I was soon gone to the Apple Store in Palo Alto, having made an appointment at the Genius Desk. It’s somewhere between charming and galling, Apple’s promotional immodesty. The genius turned out to be a guy named Chris who took a few moments to show me how to adjust my MacBook’s trackpad for disabled use…and as he talked, I tried to adjust my attitude to something more patient. Thing is, with fingers that don’t feel, in terms of both surface discernment and position, controlling anything with touch technology can drive you mad. However, this was what I needed, another human talking me through it, talking me down, in fact. I gave it the finger. Now two fingers, now three. Four fingers on the touchpad does something quite amazing, wiping away everything on screen. And why not?
As for the Apple version of Dragon NaturallySpeaking, well, he did have one suggestion. Use Apple’s own microphone. That’s what I do already, I told him. No, he explained, not the one built in just behind the keyboard…the microphone I barely knew existed…the one that is part of the cable for the earbuds.
Sure enough, the next day, I plugged in the earbuds, began talking into my MacBook…and damned if I wasn’t getting better results than ever. This was so simple, I told myself. For these little earbud things are light, don’t have to fit over your scalp like a headset. Another option, I told myself even as I was calling Microsoft to fix the problem with my desktop PC. Which they did, taking over my computer in one of those remote sessions. Promising. Explorer was working again. Quicken. And Dragon?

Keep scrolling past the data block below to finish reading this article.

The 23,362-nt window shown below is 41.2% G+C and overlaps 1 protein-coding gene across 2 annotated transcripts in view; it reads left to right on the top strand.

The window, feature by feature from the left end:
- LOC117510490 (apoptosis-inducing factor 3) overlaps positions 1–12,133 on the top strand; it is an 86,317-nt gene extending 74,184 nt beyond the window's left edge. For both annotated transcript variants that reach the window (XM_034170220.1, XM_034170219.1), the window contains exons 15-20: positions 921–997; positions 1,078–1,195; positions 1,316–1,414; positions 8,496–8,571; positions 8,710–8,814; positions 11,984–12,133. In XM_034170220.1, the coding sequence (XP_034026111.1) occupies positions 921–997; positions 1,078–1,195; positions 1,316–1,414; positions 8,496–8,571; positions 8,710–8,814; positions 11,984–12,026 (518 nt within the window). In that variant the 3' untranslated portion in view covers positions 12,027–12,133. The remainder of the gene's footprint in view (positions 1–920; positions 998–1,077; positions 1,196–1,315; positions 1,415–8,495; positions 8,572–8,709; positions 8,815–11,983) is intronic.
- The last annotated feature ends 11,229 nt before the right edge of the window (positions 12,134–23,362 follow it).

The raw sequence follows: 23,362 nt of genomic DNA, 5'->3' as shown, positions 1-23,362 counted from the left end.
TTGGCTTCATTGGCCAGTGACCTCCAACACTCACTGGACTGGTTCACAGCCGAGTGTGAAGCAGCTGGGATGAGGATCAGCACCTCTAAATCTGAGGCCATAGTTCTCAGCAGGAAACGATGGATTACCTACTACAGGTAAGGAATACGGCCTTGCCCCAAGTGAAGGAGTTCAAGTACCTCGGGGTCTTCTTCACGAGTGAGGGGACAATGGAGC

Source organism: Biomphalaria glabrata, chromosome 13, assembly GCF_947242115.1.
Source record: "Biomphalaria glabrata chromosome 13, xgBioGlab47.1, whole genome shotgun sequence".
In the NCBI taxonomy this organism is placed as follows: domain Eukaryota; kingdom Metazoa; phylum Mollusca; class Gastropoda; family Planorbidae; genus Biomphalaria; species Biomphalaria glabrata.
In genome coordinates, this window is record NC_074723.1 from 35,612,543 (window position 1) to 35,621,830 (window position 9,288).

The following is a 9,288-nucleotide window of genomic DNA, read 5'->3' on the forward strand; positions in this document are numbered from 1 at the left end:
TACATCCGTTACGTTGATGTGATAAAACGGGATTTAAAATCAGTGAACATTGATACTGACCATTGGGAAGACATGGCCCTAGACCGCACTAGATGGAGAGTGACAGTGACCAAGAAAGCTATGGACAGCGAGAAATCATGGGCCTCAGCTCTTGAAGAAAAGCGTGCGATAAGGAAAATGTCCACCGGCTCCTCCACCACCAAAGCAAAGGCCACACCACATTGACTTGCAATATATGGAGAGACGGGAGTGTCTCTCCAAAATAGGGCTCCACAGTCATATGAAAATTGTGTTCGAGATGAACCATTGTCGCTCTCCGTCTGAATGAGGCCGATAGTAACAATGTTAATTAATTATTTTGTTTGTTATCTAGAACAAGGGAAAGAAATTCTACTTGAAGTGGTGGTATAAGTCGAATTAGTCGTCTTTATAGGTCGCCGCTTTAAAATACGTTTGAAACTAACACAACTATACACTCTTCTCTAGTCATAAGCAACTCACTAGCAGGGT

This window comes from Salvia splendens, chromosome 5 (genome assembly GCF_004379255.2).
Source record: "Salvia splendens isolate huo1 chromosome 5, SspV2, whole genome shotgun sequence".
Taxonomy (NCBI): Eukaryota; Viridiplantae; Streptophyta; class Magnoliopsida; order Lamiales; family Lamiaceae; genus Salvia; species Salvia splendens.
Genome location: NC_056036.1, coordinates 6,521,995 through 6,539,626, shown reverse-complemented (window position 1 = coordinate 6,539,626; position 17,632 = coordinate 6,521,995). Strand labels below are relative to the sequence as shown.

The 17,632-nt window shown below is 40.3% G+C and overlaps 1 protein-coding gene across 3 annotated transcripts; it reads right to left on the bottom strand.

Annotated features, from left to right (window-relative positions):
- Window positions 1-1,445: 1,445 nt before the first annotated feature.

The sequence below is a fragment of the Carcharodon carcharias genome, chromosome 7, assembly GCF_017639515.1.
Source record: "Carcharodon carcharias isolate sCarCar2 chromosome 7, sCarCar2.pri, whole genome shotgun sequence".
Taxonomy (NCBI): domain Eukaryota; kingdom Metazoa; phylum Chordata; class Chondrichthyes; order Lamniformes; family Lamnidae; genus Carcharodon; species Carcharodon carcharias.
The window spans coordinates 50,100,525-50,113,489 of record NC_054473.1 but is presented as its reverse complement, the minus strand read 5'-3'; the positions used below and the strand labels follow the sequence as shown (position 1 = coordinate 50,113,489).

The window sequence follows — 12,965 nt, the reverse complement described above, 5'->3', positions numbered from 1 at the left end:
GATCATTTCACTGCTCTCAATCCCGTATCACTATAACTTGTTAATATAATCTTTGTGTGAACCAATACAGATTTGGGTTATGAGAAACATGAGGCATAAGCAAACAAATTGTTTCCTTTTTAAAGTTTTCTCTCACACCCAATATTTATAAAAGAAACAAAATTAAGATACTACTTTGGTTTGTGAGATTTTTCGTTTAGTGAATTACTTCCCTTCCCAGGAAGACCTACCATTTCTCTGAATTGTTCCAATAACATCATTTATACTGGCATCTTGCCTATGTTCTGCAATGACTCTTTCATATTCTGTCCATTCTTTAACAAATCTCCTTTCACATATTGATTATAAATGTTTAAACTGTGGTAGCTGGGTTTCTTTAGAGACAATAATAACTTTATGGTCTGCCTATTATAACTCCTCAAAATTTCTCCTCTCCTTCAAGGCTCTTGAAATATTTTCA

No. So why not call the Philippines, I always say.
For $19.95, I got to speak to a rather pleasant Filipino man. He could be related to any one of my household team, so the associations were pleasant ones…as I asked about the recent hurricane, how it might have affected him, and so on. A good opener, and yet we did have to navigate the language barrier. God knows his knowledge of English is most impressive, whereas Tagalog is uncharted territory for me. Still, there we were, trying to sort out what was wrong with Dragon.
To my credit, it must be noted that I was now into hour three of the day’s computer maintenance. Most of it spent on hold, of course. And, it must be noted, Microsoft and Nuance/Dragon have suspiciously similar background music playing while one waits…annoyingly upbeat, and of extraordinarily poor fidelity. Nothing worse than someone scratchily playing a keyboard. I gave him an hour of my life, this guy in the Philippines. I asked him to repeat himself several times. He did the same with me. He kept putting me on hold while he talked to his supervisor. I made a backup of this, renamed a folder that. Restarted the computer several times. Sorry, he said, I’ll have to escalate this problem. Or was it ‘elevate?’
It didn’t matter. He gave me a number. I was supposed to call him back. But I sorted the thing myself, in the end. And that – trust me – is a miracle. As for the trick that Apple showed me with the earbud microphone. It never worked again, for some reason. But reason? Ours is not to reason why. As for dying and doing…well, as I say, surely some good will come of this.